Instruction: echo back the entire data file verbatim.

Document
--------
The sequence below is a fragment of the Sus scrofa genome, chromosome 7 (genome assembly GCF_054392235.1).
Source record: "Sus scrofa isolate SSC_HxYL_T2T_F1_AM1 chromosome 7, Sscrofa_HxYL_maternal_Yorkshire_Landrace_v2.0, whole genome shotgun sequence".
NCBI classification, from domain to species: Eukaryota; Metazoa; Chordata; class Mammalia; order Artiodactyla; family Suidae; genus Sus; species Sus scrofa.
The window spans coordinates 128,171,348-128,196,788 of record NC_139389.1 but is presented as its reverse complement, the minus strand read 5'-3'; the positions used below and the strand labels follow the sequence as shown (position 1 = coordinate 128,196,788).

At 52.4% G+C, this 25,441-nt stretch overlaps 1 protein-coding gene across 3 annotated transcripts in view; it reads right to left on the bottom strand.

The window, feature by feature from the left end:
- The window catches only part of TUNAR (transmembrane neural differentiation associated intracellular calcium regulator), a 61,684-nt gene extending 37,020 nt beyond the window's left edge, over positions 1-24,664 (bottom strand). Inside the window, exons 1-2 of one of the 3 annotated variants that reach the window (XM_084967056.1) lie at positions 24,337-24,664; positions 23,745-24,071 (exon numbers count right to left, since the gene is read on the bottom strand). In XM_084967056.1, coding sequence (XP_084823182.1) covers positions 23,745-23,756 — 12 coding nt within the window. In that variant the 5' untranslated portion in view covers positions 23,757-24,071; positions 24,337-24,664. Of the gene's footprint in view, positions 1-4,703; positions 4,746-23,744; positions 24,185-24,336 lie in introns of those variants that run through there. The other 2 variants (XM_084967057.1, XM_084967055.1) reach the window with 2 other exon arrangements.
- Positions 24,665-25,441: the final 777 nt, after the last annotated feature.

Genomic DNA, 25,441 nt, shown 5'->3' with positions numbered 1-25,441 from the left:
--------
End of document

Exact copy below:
The sequence below is a fragment of the Sus scrofa genome, chromosome 7 (genome assembly GCF_054392235.1).
Source record: "Sus scrofa isolate SSC_HxYL_T2T_F1_AM1 chromosome 7, Sscrofa_HxYL_maternal_Yorkshire_Landrace_v2.0, whole genome shotgun sequence".
NCBI classification, from domain to species: Eukaryota; Metazoa; Chordata; class Mammalia; order Artiodactyla; family Suidae; genus Sus; species Sus scrofa.
The window spans coordinates 128,171,348-128,196,788 of record NC_139389.1 but is presented as its reverse complement, the minus strand read 5'-3'; the positions used below and the strand labels follow the sequence as shown (position 1 = coordinate 128,196,788).

At 52.4% G+C, this 25,441-nt stretch overlaps 1 protein-coding gene across 3 annotated transcripts in view; it reads right to left on the bottom strand.

The window, feature by feature from the left end:
- The window catches only part of TUNAR (transmembrane neural differentiation associated intracellular calcium regulator), a 61,684-nt gene extending 37,020 nt beyond the window's left edge, over positions 1-24,664 (bottom strand). Inside the window, exons 1-2 of one of the 3 annotated variants that reach the window (XM_084967056.1) lie at positions 24,337-24,664; positions 23,745-24,071 (exon numbers count right to left, since the gene is read on the bottom strand). In XM_084967056.1, coding sequence (XP_084823182.1) covers positions 23,745-23,756 — 12 coding nt within the window. In that variant the 5' untranslated portion in view covers positions 23,757-24,071; positions 24,337-24,664. Of the gene's footprint in view, positions 1-4,703; positions 4,746-23,744; positions 24,185-24,336 lie in introns of those variants that run through there. The other 2 variants (XM_084967057.1, XM_084967055.1) reach the window with 2 other exon arrangements.
- Positions 24,665-25,441: the final 777 nt, after the last annotated feature.

Genomic DNA, 25,441 nt, shown 5'->3' with positions numbered 1-25,441 from the left: